Like the NRA, Ryan Suggests Using Rules, Not Laws, to Ban Bump Stocks

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Rep. Collins Calls for Regulation or Ban of 'Bump Stocks'

House Speaker Paul Ryan had signaled he’s open to congressional action to ban "bump stocks" used in the Las Vegas massacre, but on Wednesday he seemed to be trying to steer the debate toward regulation, not legislation.

"We think the regulatory fix is the smartest, quickest fix," Ryan told reporters. That’s in line with the National Rifle Association’s stance that a ban on bump stocks -- which make a semi-automatic rifle fire rapidly like a fully automatic weapon -- isn’t the answer to mass gun violence. Instead, bump stocks should be "regulated differently," NRA Executive Director Chris Cox said on “Fox News Sunday.”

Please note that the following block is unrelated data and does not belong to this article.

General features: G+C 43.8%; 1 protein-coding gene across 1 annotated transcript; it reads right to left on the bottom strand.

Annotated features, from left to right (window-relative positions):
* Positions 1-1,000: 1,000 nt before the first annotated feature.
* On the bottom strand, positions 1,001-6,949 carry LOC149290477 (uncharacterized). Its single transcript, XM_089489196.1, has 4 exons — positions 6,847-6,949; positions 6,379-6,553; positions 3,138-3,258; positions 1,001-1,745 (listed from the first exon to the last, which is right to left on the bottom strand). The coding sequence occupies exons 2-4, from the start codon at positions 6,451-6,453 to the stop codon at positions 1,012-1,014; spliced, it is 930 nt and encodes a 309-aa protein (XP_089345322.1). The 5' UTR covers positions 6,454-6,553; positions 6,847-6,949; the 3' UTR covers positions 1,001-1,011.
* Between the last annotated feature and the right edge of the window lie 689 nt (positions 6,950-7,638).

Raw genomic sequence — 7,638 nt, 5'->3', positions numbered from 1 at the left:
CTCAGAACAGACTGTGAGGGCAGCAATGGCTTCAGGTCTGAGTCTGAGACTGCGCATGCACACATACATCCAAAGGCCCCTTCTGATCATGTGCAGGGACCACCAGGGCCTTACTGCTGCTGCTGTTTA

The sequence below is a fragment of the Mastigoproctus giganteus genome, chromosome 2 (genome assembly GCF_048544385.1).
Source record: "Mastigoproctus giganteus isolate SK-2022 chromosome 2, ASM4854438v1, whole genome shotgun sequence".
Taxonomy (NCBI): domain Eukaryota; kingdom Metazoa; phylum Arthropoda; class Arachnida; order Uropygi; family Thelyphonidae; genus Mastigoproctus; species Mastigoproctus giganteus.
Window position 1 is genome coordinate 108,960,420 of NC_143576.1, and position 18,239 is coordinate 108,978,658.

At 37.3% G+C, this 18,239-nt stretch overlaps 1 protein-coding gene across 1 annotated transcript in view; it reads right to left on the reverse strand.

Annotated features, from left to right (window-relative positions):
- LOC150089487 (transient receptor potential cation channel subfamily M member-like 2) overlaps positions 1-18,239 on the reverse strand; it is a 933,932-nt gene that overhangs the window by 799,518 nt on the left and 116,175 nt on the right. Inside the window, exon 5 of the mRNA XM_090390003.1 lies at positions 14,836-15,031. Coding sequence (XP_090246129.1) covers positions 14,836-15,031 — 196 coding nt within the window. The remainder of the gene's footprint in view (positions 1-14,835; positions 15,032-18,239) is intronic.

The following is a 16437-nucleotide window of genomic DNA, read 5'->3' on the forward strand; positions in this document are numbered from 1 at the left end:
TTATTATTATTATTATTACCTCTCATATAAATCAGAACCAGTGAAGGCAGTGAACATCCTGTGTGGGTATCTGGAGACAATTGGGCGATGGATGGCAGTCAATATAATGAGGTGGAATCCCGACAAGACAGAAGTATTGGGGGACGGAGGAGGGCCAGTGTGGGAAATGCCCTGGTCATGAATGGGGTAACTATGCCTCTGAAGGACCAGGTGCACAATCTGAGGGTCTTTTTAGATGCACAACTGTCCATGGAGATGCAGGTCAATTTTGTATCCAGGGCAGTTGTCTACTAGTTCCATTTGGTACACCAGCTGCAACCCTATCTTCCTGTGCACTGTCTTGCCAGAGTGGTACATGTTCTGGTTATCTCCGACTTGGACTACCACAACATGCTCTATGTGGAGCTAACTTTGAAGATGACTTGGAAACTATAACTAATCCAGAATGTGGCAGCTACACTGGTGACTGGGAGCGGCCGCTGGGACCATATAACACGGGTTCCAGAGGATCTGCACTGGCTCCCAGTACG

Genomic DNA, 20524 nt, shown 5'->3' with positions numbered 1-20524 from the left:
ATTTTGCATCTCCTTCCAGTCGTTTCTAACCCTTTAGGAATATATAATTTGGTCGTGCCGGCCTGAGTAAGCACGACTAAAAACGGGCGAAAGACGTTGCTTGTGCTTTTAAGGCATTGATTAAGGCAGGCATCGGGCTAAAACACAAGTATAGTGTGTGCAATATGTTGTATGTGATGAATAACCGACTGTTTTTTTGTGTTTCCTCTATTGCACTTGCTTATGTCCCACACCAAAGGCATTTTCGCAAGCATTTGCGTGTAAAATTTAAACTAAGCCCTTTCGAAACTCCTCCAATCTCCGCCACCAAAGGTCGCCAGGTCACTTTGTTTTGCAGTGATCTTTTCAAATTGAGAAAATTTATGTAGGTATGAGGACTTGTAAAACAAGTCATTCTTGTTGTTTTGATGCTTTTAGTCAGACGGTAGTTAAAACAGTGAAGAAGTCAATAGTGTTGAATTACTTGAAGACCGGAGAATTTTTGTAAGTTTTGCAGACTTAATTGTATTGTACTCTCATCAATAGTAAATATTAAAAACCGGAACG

Last week, Ryan said changing the law on bump stocks is "something we need to look into." The speaker said Wednesday he wants to understand how the Bureau of Alcohol, Tobacco, Firearms and Explosives decided during the Obama administration that bump stocks were legal under federal law.

Senator Dianne Feinstein of California, the top Democrat on the Judiciary Committee, who introduced legislation to ban bump stocks, said the ATF lacks the authority under the law to do so. “Legislation is the only answer and Congress shouldn’t attempt to pass the buck,” she said in a statement.

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